I See Dead Pixels

As part of my responsibilities at AbelCine, I handle a number of technical-support questions from our professional clients in the field. One such inquiry I recently received was in regards to a "dead pixel" on a CMOS camera sensor.

A client of ours had recently purchased a Sony PMW-F3 camera from us, and he was troubled to find a bright green spot on the video output. What the client described as a dead pixel is actually an individual photosite on a sensor that’s constantly producing a voltage and, as a result, looks like a bright speck on your image. This isn’t an uncommon problem for a camera to develop; however, it’s unusual to see on a CMOS camera like the F3. So, our client’s concern about his new camera was well understood. The good news is that we had a quick and simple fix, but first, a little background.

SUPERNOVA = DEAD PIXELS?

Millions of years ago in a galaxy far (far) away, a star collapsed in a brilliant supernova. The resulting explosion ejected nuclei (mostly hydrogen, helium, oxygen, carbon, neon, nitrogen, magnesium, silicon, iron or sulfur) into space at nearly the speed of light. The electrons surrounding these nuclei became stripped away during their passage through space, resulting in a charged particle called a cosmic ray. The typical energy of a cosmic ray is around 1 GeV (1,000,000,000 electron volts). To get an idea of how much energy that is, a stream of photons with a wavelength of 532 nm (green light) would have an energy of approximately 2.33 eV. So, these little guys pack a lot of punch, and they’re hitting Earth all the time. Many are deflected by Earth’s magnetic field, pushing them toward the poles and giving rise to the aurora. However, some will pass right through Earth and right through camera sensors all around the world. It’s the impact of these energetic particles on an individual pixel that makes it glow.

All sensors, both CCD and CMOS, are composed of photodiodes (pixels) that convert photons of light into voltage. The more light that hits the photodiode, the more voltage it produces. This voltage is then converted to digital data, and an image is created. Very sensitive sensors, such as those found in professional HD cameras, are designed to read even the slightest amount of voltage coming from these photosites. When a high-powered cosmic ray hits these photodiodes, it can punch a hole in their insulation, which creates a voltage leak. So, the photodiode outputs extra voltage that produces a false, bright output all the time. There’s no way of repairing these leaky pixels, but we can compensate for them.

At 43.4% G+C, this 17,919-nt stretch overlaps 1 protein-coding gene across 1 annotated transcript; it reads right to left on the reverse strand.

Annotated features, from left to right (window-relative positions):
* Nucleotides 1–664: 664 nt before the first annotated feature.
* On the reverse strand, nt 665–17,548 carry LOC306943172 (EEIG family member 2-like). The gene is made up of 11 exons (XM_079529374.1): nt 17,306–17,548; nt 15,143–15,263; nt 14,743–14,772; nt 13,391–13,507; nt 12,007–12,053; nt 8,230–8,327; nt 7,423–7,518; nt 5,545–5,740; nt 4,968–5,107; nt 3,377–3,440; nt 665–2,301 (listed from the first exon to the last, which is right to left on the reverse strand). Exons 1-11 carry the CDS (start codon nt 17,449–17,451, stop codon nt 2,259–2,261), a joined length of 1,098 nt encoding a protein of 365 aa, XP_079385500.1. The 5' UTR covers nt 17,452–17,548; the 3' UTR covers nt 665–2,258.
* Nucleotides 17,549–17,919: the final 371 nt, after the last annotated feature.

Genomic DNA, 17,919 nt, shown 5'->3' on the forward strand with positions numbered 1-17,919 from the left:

HOT, STUCK AND DEAD

While many people often refer to these bright pixels as "dead," that’s actually not the correct term. When a small voltage leak develops on a pixel, it may not be visible at a normal gain level. However, when gain (ISO) is increased in the camera, the output is boosted, and the pixel reveals itself. We call these pixels "hot pixels" because they only cause problems at high gain. A pixel with a big voltage leak, which outputs a bright color at any gain, is called a "stuck" or "lit" pixel. And, finally, a "dead pixel" is one that produces no voltage at all and is actually the most unusual to find. A dead pixel is hard to spot because it doesn’t glow at all. A hot or lit pixel is a bright color (red, green, blue or somewhere in between) because the color we see comes from any one of three different sensors (in prism-based cameras) or from a color pattern (in single-sensor cameras). The color of the lit pixel comes from the specific chip it’s located on or where it falls in the color pattern.

PIXEL COMPENSATION

The loss of a pixel may sound quite devastating, but a 1920×1080 sensor has millions of pixels, and losing a couple is far from serious. When I started at AbelCine, I prepped new cameras for sale and serviced customers’ cameras. I would say that, on average, a brand-new camera has around 15 to 30 lit pixels out of the box; these could be from cosmic rays or just factory imperfections. In fact, just about every sensor has this type of miniscule damage, from an SLR to your cell phone’s video camera. Only in the medical industry does it create a real problem, where a lit pixel could give a false positive.

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